The run course at Steelman is kind of an awesome little run that requires some patience. If you’ve ever walked through the paved walking trails at a State Park that is what you run on at Steelman. It is all athletes, Sprint and Olympic with the Olympic athletes doing two loops. Runners stay left except to pass and you need to be careful and patient so you don’t collide with someone passing going the other direction. There really is plenty of room if you pay attention.
Running is my best weapon in Triathlon. It is still hard to get through the adjustment from bike to run and I tell myself to be patient and wait for the transition difficulty to pass and it becomes just running. This usually takes from 15-20 minutes or 2-3 miles of running. In this case, that is nearly half the distance of the entire 6.2 mile (10K) run. On the first loop, at the 10K turn I grabbed Gatorade and water from Randy Latza and the Lehigh Valley Endurance Club. Drinking the Gatorade and pouring the water over my head, I mentioned to Randy that I was kinda wishing I did the Sprint. Running was annoyingly difficult so far but I kept going. I heard Kelly Roth from Endurance Multisport cheer me on as I went by and managed to raise my hand in a wave of acknowledgement.
I made my way back toward the start and looked longingly at the Olympic 5 mile sign picturing coming back by in another lap. I was holding a good pace but struggling a bit and I couldn’t figure out why. It suddenly occurred to me that I had a gel with me which I downed immediately hoping for a boost. At the start of the second loop for the 10K I pitched the gel wrapper, poured a cup of water over my head and bore down for 3 more miles.
I guess the gel worked. After another 1/2 mile or so I began to feel stronger. I was mixed in with many Sprint competitors at this point but kept an eye out for O and M45-49 body marking signifying those in my age group. I picked off several on that second loop including my transition mate whom I help with the wetsuit. He had told that I’d probably catch him on the run. He was right. I also caught up with Jen on the run. I had been worried about her having to wait around for me since she was doing the shorter event but as it turns out her Sprint wave didn’t start until more than an hour after my wave so we wound up finishing at almost the same time. I actually passed her twice because the Sprint turnaround is before the Olympic turnaround. She has been having some difficulty with her hip but I noticed she seemed to be running conservatively, but well. No limp or no apparent change of gait to accommodate a bad hip. That’s good. She is doing a full Ironman distance later this year.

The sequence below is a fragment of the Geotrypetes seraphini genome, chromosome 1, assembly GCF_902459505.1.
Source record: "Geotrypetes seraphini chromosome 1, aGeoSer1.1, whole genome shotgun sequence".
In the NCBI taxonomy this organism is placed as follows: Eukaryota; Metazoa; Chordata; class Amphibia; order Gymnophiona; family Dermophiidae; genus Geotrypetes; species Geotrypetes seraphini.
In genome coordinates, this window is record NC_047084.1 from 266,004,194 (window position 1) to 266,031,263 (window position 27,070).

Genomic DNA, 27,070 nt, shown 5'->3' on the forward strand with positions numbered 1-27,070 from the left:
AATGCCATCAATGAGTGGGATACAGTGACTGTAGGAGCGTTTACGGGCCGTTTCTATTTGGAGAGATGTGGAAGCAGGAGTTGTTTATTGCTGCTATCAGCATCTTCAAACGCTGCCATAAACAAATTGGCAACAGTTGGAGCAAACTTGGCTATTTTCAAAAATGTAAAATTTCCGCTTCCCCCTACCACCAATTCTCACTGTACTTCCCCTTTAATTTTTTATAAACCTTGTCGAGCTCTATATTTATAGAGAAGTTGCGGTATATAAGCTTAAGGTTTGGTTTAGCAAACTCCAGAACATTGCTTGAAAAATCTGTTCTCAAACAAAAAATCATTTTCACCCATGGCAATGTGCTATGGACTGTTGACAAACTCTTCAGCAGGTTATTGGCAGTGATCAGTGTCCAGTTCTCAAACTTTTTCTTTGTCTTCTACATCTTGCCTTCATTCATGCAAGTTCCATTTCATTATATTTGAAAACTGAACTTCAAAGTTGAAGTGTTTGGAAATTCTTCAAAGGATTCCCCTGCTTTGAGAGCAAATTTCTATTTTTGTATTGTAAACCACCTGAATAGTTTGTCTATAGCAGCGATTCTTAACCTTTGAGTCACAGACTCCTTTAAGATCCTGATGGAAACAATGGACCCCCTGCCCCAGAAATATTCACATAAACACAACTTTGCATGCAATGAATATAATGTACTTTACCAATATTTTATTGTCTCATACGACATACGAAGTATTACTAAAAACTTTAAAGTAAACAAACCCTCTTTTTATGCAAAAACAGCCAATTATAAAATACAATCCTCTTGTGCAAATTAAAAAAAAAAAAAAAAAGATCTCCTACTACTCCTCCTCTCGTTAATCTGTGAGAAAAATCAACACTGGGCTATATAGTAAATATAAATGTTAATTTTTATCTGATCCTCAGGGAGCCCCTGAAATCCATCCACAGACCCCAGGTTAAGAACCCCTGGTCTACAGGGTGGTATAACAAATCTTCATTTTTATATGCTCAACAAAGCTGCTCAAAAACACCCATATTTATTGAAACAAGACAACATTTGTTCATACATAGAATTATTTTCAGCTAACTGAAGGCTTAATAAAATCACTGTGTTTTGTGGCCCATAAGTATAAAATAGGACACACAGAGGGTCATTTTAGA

That second loop went quick. Before I knew it I was back at that mile 5 sign and then mile 6. I was enjoying the run now and was wishing it were a bit longer. Nonetheless, I rounded the last turn, and followed the sign for the finish where I was greeted by a volunteer with a cold, wet towel that felt so much better than a finisher’s medal. A young lady removed my chip and brought me a cup of water. Moments later Jen crossed the line in the Sprint finish.
Despite feeling like a strong race, I was a few seconds slower than the last time I did Steelman. The bike was down by 2 minutes and the run a minute. Oddly, the bike has become my weakest leg. This shouldn’t be surprising since I really haven’t been biking all that many years but it is clear I need to buckle down and improve here.
On the run the slightly run split is attributable to the run in 2013 being one of my best triathlon runs. I felt strong from the start. Today I spent probably 30-45 seconds at aid stations and didn’t feel quite as strong from the start. The gel helped so maybe some nutrition work here. I don’t think I should need a lot of food for an Olympic distance event. I may be a few pounds heavier than my last Steelman as well.
Enough boring post-race analysis. Where’s the food? Steelman has one hell of a spread. I’m not a big one for heavy post-race food like pizza or pasta which was offered in abundance but there was also mounds and mounds of fresh fruit. There were big bins of cherries, fresh peaches and nectarines, bins full of grapes and the ultimate post-race food: Watermelon! I gorged myself on about 3 slices.
I’ll probably be a regular at Steelman for as long as Dale is willing to run it. It is simply a fabulous race. If you are remotely close to PA maybe I’ll see you there next year!